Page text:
Search for answers continues in unsolved Las Cruces bowling alley massacre
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ALBUQUERQUE, N.M. – A father, his two little girls, and another teenage girl were shot and killed at a Las Cruces bowling alley nearly 33 years ago.
Now, there’s a new question: is the key to this cold case somewhere in Albuquerque?
A determined pair is convinced somebody, someone in the community could be the ones to finally uncover the mystery that is the Las Cruces bowling alley massacre.
A true crime documentary director and one of the family members of the victims are now focusing on Albuquerque.
In the past, they’ve shown this film in Las Cruces and El Paso in an attempt to ultimately get someone to say something that will help investigators.
This is only the second time they’ve brought this documentary to Albuquerque, hoping someone here knows about the killings.
“Every time the movie plays new leads are created. So the movie has to play,” said Charlie Minn. “Maybe somebody here – forget about maybe. Somebody in this city knows something about what happened.”
Charlie Minn directed “A Nightmare in Las Cruces” – a raw look at the Las Cruces bowling alley massacre.
“There’s somebody walking around San Mateo right now that knows what happened, they’re sitting on their feelings. It has to come out at some point,” said Minn.
It’s his movie, but it’s Anthony Teran’s life.
“Even 33 years later, it still hits home,” said Anthony. “My brother was an officer in the Army, he knew about sacrifice.”
Anthony’s brother, Steven Teran, went to work at the bowling alley on that February day in 1990.
Anthony says he can still hear his voice.
“I can feel him telling me ‘I was the biggest threat, I was the only male there, I can understand – as much as I don’t understand I can understand why it was me,'” said Anthony.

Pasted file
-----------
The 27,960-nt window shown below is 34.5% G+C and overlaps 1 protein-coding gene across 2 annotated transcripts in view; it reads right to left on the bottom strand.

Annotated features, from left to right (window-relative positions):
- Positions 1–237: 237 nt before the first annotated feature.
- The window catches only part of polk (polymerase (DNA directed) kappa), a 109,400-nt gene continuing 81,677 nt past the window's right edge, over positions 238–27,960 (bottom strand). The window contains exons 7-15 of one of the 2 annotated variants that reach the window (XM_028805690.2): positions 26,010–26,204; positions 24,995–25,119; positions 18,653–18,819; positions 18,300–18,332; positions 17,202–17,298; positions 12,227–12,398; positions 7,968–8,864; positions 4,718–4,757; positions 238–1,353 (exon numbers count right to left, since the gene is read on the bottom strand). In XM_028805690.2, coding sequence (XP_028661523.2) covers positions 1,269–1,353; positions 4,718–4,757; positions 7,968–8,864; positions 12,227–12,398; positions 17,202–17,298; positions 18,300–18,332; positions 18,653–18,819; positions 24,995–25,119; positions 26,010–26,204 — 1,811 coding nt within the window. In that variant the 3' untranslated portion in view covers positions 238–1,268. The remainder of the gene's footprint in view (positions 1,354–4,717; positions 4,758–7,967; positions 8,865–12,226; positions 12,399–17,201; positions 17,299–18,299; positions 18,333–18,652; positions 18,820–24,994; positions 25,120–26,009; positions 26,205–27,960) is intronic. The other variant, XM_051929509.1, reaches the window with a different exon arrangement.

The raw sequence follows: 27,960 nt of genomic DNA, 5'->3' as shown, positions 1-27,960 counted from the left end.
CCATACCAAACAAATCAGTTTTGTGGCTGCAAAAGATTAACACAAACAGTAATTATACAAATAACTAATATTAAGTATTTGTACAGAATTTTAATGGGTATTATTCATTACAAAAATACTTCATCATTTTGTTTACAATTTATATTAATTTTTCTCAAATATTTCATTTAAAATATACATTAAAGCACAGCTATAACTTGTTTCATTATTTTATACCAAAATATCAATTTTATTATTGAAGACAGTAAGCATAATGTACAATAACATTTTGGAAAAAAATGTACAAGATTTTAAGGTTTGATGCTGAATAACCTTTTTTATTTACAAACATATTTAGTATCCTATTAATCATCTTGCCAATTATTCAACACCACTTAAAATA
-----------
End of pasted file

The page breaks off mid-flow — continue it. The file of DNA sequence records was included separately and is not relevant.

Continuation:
Steven took his two daughters to work that day because there was a daycare there.
“But, Anthony, my girls did not deserve this. They didn’t deserve this, dude, 6 and 2 years old. To shoot a two-year-old girl in the forehead, what can be worse than that?!”
Anthony’s brother and two nieces were among the four killed that day. Two men – still unidentified – appeared to try and not leave any survivors.
“Please help me.” “Woah, slow down. Slow down.” “We were all shot in a holdup.” “Ok. Where are you at?” “1201 East Amador, Las Cruces Bowl.” “Las Cruces Bowl?”
13-year-old Melissa Repass survived and first alerted the police.
“Please hurry!” “Ok, Melissa we’ve got them dispatched did you see who did it?” “No, they told us all to get down. They shot me five times.” “Ok, we’ll get them rolling, Melissa. Just hang on, take a deep breath, we have patrol units en route. How many people are hurt?” “1, 2, 3, 4, 5, 6, 7.“
“When have you ever heard of an unsolved mass shooting before? It’s pathetic it hasn’t been solved. The Las Cruces Police Department should be embarrassed by this,” said Minn.
Three years ago, Detective Amador Martinez stood up and said he is working tips on the case year-round.
“This case has not been forgotten,” said Martinez said in 2020.
On Tuesday, Las Cruces Police Department posted on Facebook, saying there’s still a $25,000 reward for a tip that will lead to the shooters.
“I don’t care how hard you’re working at this thing, just solve it already! Just solve it,” Minn said.
Anthony now has two girls of his own, just like his brother did. He won’t stop seeking justice for them.
“It’s like when you’re growing up and see some bully come and beat up your little brother, you know, you want to get out there, and you’re going to take care of this bully, you know. Even though he was my older brother I want to take care of this bully,” said Anthony.
After Wednesday’s showing, Minn and Anthony will be holding a question-and-answer discussion with the audience.
The film is only showing for two nights in Albuquerque – click here for more information.